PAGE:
Wednesday, September 15, 2010

A Golden String

Perfect Peace

"Thou wilt keep him in perfect Peace, whose mind is stayed on thee" (Isaiah 26:3)
How do you "stay your mind" on God? That's a hard matter; I try and try and sometimes succeed for a moment, but then 'things' intrude; I leave the air (spirit) and return to the sea (matter). It seems impossible although some Quakers I know seem to have done it to a considerable degree. One wonders.

What about Blake; he was Bible soaked; did he focus on -- 'Nobodaddy'? My gosh, no! the Eternal, Heaven! (Mrs. Blake said he spent too much time like that.) William Blake was one of a small handful of human beings who had ready access to "thee".

By 'thee' Isaiah obviously meant the Hebrew God. But is that what God meant??? (One of the attributes of poetry is that the writer frequently doesn't understand the meaning of his words, and rarely or never the full meaning. Something may mean a particular thing to the poet and something entirely different years or centuries later.

Isaiah meant Jehovah, but Christians mean Jesus. Our poet, Blake, knew Isaiah all too well; in fact he had dinner with him once (MHH plate 12); but he also knew that Jehovah was not worth 'staying his mind' on. He spent many years trying to dispose of that mental construct; at times it was Nobodaddy; then it became Urizen ("Schoolmaster of souls great
opposer of change" {
The Four Zoas [Nt 9], 120.21; E389}). He had many other ways to describing his enemy.

Actually he thought about Jehovah for many years, denounced him, defied him, particularly Jehovah in the shape of King George; that led to a meeting with a judge that might well have ended in the gallows (near the end of his three years at Felpham).

As a young man Blake had ready access to 'thee' (thee being the Eternal and Heaven). But as a married man the world took him in thrall and shut out his access to his 'thee' (the Eternal)--for twenty years. Then, like Jesus, 'he overcame the world'. He told about that in Letter 51 to Hayley:
"I was a slave bound in a mill among beasts and
devils; these beasts and these devils are now,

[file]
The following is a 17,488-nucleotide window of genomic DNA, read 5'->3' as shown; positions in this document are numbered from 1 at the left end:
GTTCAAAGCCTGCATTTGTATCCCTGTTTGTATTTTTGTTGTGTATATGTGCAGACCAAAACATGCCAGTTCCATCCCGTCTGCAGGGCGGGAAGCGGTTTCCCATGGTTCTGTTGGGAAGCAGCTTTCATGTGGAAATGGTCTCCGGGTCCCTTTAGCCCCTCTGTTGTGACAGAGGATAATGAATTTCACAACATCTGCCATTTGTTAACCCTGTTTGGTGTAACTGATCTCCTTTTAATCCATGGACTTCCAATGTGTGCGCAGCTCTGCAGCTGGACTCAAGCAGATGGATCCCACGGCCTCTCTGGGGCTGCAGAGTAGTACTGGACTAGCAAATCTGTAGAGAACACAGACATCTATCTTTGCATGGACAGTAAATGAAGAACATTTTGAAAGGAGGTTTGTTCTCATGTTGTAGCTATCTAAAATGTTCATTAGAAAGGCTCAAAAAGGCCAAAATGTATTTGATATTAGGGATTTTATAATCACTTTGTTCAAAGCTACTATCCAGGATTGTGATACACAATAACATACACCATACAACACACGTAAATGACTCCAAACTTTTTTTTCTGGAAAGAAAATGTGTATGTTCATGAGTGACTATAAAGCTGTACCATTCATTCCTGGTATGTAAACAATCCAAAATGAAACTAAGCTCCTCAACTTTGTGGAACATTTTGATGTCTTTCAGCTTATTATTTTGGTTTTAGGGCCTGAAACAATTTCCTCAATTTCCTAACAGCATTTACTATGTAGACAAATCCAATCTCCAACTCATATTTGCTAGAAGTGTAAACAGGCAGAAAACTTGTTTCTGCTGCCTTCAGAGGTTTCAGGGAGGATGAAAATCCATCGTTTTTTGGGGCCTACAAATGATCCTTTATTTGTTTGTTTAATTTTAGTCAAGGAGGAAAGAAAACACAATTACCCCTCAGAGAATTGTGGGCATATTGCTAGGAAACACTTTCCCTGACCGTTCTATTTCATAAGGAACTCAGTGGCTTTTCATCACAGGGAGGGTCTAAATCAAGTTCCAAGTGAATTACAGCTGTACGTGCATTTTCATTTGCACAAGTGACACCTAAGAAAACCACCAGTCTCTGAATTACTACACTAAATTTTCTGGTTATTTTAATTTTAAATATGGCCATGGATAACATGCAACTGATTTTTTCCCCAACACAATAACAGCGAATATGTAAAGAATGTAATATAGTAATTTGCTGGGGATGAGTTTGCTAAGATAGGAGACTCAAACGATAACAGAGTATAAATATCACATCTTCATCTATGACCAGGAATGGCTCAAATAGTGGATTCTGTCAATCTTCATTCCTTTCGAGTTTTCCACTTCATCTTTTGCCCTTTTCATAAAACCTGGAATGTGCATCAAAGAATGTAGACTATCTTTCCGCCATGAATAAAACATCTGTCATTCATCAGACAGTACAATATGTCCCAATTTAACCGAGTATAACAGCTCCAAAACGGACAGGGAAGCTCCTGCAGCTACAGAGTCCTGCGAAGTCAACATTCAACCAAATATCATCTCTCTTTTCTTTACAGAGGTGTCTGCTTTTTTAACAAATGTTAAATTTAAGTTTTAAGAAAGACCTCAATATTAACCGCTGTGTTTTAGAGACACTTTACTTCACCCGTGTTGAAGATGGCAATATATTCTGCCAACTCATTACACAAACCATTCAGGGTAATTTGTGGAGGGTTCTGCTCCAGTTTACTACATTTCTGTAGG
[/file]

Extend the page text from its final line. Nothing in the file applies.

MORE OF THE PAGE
together with myself, become children of light and
liberty, and my feet and my wife's feet are free from
fetters. O lovely Felpham, parent of Immortal
Friendship, to thee I am eternally indebted for my
three years' rest from perturbation and the strength
I now enjoy. Suddenly, on the day after visiting the
Truchsessian Gallery of pictures, I was again
enlightened with the light I enjoyed in my youth, and
which has for exactly twenty years been closed from
me as by a door and by window-shutters."
Heaven came back; he was a new man; now he stayed his mind, not on Isaiah's 'thee', but on Jesus. Blake's 'Jesus' was no thing; he was the door to Heaven.

"I give you the end of a Golden String
Only wind it into a ball;
It will let you in at heaven's gate
Built in Jerusalem's wall."


Susan J. said...

How timely -- I just found this post as I'm nearing the end of a 6-week course on the book of Isaiah.

I just posted a link for my students, and asked them to consider:

"Is the YHWH ("Jehovah") of the book of Isaiah -- as distinct from Jesus -- worth "staying one's mind on"? and is the book Isaiah of value to Christians pretty much entirely in its connection to Jesus Christ?"

Larry said...

Lovely to hear from you, Susan. Years ago our Friend, Sally gave us a memo with Isaiah 26, and it still means a great deal to me.

In fact I'm leading Bible Study Sunday. and the verse has a prominent part in the Lesson. I'd be glad to send you the notes if you're interested.

When are you coming back to this area?